15. Techmaester

    If there was season 9...

    I'm assuming a little bit of a time skip.... It begins with a group of Valyrians setting foot on Westeros.(We argue they were from a disconnected outpost that was separated during the fall). Where it goes I don't know, I would bring Dany back in some way and again make her a thankless heroine(guess I am going KOTOR plot). Not sure if she would forgive or burn Jon but ultimately they would meet again and he gets a chance at redemption. I would definitely have Tyrion roasted though(assuming he isn't already dead from the future wars in the kingdom following the rebellion against Brans control).
  16. Well, those were the good ol days. You probably remember this... I do, and it HURTS. Right before or early on during series 1 David and Dan pled with the book fans to keep a tight lid on spoilers (Ned’s death). And after the scene aired and people went mad on the tinternet, David and Dan thanked book fans for being awesome and not spoiling anything for shownlies. That was the honeymoon. Then we had series 2 and 3 and book “purists” started to moan... but RED WEDDING! So kewl, and by that time the show runners felt emboldened enough and confident enough to do things that were... well, stupid. Jaime and Cersei in the sept, Brienne v Hound fight. Arya arriving at the Gates of the Moon and saying, “I’m Arya Stark”, and no one gave two fucks. And downhill it went, picking up speed the further it diverged. As to hating the show’s version of the RW... I did. But by then I couldn’t t take that stupidity seriously. Robb taking pregnant ”Talisa” ( ) to the Twins after breaking the marriage pact w/ the Freys? Soooooo stupid, and such obvious emotional manipulation of the audience... on top of being the exact opposite of what Robb did in the books. But... “yeah, let’s stabb the foetus in utero, so SHOCKING”. Yikes. I remember my Unsullied husband was horrified beyond words... and I’m not sure which horrified him most, the foetus being stabbed in the belly, or me fucking laughing my arse off. Anyhoo... I seem to have gone on a side rant here, apologies.
  17. Apoplexy

    The Book of The Kingsguard - Help Me Decide

    How? Please explain as I have no idea what you are talking about. Jaime's redemption arc was about him becoming a better person, as flawed as he was, not just about him flinging Bran out a window. Calling Jaime anti social would be a stretch. Brienne following Jaime would not make any sense, even by standards as low as season 8. Jaime did not expect her to follow either. You are going to have to explain because I do not understand, at all.
  18. It_spelt_Magalhaes

    Why Did the Show Turn on Jon?

    It might be justifiable. But it is still murder. Unless you're going straight to the criminal law definition as per the link? Even an accidental or self defense killing still adds up to the act of murder. As in person A sticks person B with the pointy end. Sorry, it was low hanging fruit.
  19. JEORDHl

    What binds people together (?)

    Shush, you. Fucking retweeting yourself lol
  20. Gerg Sknab

    Is Rickon going to be King/the next warden?

    Rickon, Shagy, Oesha and Davos will wash ashore at Sisterton where the true Jon Snow will collect them travel to the Tourney at the gate of the moon only to find Alayne/Sansa has been abduct by the Mad Mouse and his cohorts. Rickon will demand the crew chase the miscredents to Runestone and beyond the chase end the port of Maidenpool where not only Alayne/Sansa is found but also Arya off the newly arrived Merlin King. The Mouse and his confederates then are on the run to Quiet Isle with the Stark revenge brigade close behind. The Gravedigger is on hand to reunite with Alayne/Sansa and Arya while Rickon is pleases as punch to go with his older brother Jon (Stark) accompanied by ShaggyDog and in addition Nymeria who wanted her person Neat fairey tale ,eh?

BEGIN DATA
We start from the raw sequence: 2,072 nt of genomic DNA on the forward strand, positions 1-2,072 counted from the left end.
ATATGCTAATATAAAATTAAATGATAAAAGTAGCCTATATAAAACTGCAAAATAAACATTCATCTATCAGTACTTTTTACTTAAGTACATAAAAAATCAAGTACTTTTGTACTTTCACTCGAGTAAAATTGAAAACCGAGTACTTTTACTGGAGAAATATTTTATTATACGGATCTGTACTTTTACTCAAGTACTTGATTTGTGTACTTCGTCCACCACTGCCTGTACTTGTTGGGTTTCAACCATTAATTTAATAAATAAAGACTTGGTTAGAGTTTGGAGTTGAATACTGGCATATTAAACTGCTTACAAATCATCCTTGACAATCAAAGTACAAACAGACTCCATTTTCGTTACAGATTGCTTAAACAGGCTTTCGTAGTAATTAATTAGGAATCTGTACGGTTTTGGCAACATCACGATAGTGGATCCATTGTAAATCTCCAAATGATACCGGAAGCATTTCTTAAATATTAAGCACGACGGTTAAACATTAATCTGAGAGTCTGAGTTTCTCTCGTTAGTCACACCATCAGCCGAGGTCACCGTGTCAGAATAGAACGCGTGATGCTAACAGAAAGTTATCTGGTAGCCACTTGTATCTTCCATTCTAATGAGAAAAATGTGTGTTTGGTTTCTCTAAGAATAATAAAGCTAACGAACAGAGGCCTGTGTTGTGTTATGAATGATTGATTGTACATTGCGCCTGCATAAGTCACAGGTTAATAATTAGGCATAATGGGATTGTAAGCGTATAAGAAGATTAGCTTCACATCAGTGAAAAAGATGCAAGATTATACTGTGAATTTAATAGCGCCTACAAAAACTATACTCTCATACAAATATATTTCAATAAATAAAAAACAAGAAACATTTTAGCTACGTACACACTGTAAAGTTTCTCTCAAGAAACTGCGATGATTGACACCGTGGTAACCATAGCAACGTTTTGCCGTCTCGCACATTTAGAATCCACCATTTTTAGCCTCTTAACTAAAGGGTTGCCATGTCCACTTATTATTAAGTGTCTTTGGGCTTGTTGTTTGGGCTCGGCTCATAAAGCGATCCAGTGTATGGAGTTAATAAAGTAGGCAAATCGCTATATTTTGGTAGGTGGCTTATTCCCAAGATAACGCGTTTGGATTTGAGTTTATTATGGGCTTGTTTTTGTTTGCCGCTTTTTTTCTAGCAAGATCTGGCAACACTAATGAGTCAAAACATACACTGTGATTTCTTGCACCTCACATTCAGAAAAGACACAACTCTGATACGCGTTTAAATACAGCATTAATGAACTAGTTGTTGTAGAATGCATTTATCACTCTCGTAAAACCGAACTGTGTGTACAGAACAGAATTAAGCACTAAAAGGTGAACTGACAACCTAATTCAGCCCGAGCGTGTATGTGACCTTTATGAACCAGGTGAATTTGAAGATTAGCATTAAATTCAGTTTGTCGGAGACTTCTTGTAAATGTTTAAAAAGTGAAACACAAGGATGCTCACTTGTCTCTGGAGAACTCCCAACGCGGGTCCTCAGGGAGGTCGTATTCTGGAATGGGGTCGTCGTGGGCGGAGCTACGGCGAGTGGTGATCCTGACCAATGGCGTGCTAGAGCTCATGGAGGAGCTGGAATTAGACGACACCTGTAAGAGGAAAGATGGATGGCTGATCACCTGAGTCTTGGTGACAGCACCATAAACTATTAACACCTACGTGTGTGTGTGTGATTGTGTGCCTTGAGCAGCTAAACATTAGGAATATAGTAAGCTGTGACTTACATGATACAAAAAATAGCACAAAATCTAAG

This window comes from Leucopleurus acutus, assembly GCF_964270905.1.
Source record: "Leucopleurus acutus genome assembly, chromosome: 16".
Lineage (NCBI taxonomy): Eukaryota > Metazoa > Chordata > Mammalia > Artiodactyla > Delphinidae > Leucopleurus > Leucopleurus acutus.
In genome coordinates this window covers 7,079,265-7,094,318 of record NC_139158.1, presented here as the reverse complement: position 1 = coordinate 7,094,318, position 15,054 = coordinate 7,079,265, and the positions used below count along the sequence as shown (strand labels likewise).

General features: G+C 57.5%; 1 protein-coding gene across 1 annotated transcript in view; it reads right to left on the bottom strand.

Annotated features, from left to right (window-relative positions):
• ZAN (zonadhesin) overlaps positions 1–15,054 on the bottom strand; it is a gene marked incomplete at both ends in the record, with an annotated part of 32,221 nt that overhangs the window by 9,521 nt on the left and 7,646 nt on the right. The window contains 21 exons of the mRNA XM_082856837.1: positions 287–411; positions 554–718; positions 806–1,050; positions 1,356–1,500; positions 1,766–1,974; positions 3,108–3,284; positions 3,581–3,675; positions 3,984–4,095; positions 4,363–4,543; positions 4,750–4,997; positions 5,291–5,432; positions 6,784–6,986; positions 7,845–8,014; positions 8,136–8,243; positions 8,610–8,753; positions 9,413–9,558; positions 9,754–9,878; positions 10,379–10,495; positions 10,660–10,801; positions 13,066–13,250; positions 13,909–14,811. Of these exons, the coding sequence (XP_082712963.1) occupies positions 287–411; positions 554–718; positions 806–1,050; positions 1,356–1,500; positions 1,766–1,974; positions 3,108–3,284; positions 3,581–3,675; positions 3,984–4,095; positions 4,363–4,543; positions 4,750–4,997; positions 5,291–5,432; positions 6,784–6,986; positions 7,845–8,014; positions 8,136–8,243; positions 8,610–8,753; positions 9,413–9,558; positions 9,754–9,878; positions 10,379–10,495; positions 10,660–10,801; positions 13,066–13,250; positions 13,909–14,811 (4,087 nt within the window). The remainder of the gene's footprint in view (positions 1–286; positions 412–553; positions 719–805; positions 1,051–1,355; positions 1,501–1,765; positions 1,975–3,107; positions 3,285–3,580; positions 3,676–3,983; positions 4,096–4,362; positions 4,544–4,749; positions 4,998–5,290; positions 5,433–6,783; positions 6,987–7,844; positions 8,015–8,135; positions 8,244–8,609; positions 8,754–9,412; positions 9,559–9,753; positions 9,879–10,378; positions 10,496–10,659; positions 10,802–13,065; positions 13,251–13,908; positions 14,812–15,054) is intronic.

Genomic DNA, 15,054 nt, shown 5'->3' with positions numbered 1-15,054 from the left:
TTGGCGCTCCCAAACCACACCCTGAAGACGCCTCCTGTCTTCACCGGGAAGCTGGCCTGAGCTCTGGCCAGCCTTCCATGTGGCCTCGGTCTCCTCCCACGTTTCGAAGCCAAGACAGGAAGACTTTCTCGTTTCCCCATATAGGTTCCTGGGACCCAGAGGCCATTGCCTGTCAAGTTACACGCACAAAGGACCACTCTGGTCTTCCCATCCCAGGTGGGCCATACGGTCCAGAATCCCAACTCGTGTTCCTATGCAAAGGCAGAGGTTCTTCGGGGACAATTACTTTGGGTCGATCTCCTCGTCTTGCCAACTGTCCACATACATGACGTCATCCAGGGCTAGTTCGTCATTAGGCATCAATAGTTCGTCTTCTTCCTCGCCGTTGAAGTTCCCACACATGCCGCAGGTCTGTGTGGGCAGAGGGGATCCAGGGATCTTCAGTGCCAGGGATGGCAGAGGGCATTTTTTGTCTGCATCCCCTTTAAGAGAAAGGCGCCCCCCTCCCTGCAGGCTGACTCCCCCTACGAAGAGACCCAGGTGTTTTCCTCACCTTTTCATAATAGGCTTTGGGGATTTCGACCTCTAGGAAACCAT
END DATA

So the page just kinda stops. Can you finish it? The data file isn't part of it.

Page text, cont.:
21. Syl of Syl

    dragonriding ability

    How and why? Who was the person in Lys claiming to be Saera then? And what about Otto Hightower's wife? She would have to be a party to this conspiracy. And to what purpose? I don't know who Preston is. I am not aware of what you are talking about or I certainly would have responded to it or perhaps not felt the need to make this post at all. Perhaps you could provide a link? I'd be interested in reading what you are referencing.
  22. CrypticWeirwood

    Why Did the Show Turn on Jon?

    Jon certainly killed Dany, but are you sure it was really murder? Those aren't the same thing.
  23. Tywin et al.

    What binds people together (?)

    For the love of god, the correct answer has already been given: Heathens!
  24. Darth Richard II

    Game of Thrones spin off series ideas

    Yeah unless Williams has one huge change of heart or somehow ends up broke the chances of an Arya spin off are currently at 0 percent.
  25. Nightwish

    Jon killing Dany doesn’t work for me

    I agree, Sansa just wanted to be Queen in the North, it never came well to her that the Northerners had given Jon the throne, so creating a conflict between Jon and Dany was her great opportunity to actually get rid of both; As it happened. And Bran was supposed to be neutral and even said to Tyrion he had no interest in ruling Winterfell. Well Tyrion was asking the wrong question, he should have questioned him about the throne of Westeros. “Ah for that, I have packed my things and promised Sansa the North so when do we leave?”
  26. JEORDHl

    What binds people together (?)

    Mmn. I'd argue much, much older than that. I mean, in-group vs out-group distinction is pretty much the core tenet of complex adaptive systems, the organization of matter across more or less every scale, since like... hell, as far back as humanity can speculate. It's transactional. An economy. Perhaps at the heart of all that binds us, or anything maybe, is the *desire for more than what one can individually have, or do, or be. *yes, I'm aware that's an anthropomorphism, but you know what I mean